pennfaces

The Undergraduate Assembly will launch a website that aims to deconstruct "Penn Face," the phenomenon where Penn students put on a facade of happiness and self-assuredness even when they are struggling.

Photo: Guyrandy Jean-Gilles / The Daily Pennsylvanian

Penn is one step closer to deconstructing the "PennFace." By the end of the semester, students will have the chance to share their experiences with the difficult issue — a syndrome in which students feel pressure to act happy and confident, even though they're struggling with sadness and stress. 

Since the spring of 2015, College sophomore and UA Director of the Student Life Committee Emily Hoeven has been working on creating a website called PennFaces. The website will provide students with an online forum where they can post stories, photos and videos in order to connect with one another on issues like stress and failure. Hoeven’s own experience of adjusting to college life inspired the project.

“Coming in as a freshman, it was definitely a transition trying to adjust to the environment and to the workload,” Hoeven — who is also a Daily Pennsylvanian said. “I thought if I [was] struggling, other people must be too — but nobody really has these discussions and it is kind of isolating.”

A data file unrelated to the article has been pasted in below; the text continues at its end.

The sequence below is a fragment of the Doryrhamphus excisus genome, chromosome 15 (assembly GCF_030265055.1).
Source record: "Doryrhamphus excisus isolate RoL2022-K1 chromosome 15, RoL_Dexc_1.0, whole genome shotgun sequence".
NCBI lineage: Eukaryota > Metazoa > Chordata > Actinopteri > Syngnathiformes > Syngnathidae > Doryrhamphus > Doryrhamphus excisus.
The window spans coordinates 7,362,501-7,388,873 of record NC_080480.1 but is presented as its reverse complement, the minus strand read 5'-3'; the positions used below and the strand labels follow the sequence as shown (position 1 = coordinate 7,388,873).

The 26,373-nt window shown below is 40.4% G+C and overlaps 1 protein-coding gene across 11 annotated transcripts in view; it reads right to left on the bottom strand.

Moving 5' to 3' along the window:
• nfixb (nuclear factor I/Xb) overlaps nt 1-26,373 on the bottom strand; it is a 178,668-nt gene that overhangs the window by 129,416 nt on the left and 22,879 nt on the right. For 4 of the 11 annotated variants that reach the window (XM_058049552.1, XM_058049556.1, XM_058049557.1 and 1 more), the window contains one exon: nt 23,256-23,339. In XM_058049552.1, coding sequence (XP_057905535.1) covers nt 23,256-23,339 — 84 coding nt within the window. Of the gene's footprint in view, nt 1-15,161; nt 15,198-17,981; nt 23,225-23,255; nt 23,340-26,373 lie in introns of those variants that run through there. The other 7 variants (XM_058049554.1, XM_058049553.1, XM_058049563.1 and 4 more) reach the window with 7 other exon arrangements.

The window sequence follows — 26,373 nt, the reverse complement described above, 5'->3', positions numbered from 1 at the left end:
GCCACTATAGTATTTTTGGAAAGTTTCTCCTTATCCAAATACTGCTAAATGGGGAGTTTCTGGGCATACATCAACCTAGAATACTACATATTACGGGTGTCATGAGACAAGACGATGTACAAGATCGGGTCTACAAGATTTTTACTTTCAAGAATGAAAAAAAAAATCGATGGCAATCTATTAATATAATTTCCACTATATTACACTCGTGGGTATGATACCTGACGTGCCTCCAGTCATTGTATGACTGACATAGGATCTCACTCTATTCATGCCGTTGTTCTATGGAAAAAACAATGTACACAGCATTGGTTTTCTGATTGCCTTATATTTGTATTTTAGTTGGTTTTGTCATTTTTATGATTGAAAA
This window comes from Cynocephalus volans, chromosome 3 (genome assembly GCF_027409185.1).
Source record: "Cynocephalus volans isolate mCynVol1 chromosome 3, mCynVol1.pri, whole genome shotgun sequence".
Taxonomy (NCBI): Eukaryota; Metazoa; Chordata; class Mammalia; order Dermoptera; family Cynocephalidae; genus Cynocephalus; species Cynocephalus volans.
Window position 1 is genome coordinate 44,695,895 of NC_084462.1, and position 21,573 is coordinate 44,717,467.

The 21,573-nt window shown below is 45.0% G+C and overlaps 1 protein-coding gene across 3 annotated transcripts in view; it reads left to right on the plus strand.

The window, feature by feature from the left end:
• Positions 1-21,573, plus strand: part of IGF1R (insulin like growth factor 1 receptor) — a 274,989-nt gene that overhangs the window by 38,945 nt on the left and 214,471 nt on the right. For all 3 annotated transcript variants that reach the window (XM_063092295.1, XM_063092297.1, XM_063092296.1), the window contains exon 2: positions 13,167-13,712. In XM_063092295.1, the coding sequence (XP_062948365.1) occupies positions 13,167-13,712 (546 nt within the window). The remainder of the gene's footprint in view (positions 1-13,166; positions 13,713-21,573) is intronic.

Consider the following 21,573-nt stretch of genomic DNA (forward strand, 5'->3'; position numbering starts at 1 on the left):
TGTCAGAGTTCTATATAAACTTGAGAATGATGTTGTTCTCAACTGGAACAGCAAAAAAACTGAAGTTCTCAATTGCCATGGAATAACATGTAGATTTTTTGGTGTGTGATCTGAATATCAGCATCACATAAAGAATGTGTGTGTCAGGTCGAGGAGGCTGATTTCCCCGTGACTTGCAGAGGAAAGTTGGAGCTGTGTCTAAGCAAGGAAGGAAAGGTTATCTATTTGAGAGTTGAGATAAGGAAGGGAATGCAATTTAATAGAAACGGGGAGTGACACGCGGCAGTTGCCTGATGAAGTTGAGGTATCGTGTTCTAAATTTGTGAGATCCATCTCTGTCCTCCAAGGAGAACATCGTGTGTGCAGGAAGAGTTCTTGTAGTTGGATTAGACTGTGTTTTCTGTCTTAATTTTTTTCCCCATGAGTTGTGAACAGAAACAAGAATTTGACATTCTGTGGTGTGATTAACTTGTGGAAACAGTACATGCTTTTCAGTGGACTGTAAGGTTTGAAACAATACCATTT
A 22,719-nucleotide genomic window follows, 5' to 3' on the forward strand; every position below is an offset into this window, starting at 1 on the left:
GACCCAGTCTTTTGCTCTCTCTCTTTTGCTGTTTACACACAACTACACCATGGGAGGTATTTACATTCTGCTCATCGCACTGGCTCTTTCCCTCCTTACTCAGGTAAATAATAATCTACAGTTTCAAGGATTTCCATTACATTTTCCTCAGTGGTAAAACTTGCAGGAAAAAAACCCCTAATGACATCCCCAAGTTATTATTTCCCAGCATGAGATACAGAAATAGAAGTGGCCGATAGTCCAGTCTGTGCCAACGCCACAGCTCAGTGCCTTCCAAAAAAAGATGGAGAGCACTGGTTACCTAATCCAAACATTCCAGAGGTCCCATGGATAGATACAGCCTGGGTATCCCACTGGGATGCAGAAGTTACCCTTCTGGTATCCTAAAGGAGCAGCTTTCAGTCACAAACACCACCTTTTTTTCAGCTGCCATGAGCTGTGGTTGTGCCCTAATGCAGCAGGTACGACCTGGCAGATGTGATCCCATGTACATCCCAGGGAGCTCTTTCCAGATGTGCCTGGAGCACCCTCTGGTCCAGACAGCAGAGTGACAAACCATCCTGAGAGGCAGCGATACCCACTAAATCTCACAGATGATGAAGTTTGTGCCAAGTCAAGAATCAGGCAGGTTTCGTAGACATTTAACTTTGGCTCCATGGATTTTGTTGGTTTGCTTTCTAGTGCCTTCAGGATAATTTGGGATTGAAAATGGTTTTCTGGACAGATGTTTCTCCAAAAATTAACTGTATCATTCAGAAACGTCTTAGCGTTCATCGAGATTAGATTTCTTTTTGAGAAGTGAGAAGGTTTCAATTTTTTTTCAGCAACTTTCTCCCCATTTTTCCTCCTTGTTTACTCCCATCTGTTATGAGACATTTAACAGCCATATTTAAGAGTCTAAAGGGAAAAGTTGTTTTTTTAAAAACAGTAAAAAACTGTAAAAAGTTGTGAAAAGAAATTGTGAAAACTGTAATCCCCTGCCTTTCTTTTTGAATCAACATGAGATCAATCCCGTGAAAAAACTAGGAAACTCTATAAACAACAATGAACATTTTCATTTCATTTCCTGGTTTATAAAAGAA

Myrna Cohen, executive director of the Weingarten Learning Resources Center, worked with Hoeven to spearhead the effort and credited the progress that has been made as a result of student action.

PennFaces will be a web destination where anyone can choose to anonymously or non-anonymously submit a post detailing their ups and downs and their successes and downfalls. Faculty and professor stories will also be featured on the website in order to highlight how they have overcome some of the struggles they faced in college life. Hoeven also encouraged anyone who wants to film their submission to approach the organizers for access to a professional videographer, free of charge.

This past Monday, a group of students who will be involved in marketing, outreach for content, and management of the Facebook and main pages met to discuss further plans for the project. The site is expected to go live towards the end of this semester, and collaborators will continue to add content throughout the summer so that it will be full-fledged by the beginning of the next academic year.

Hoeven hopes that PennFaces will be a useful resource for the incoming class of 2020. Since Penn is funding the project and will provide a link to the site on its main page, it will be readily available to prospective students as well as current students. 

“The goal of this project is to build resilience, because I think people here tend to see a problem or setback as the end of the road,” Hoeven said. “But we hope to have content that shows that you may have an issue now that might make you a stronger or better person five years from now.”

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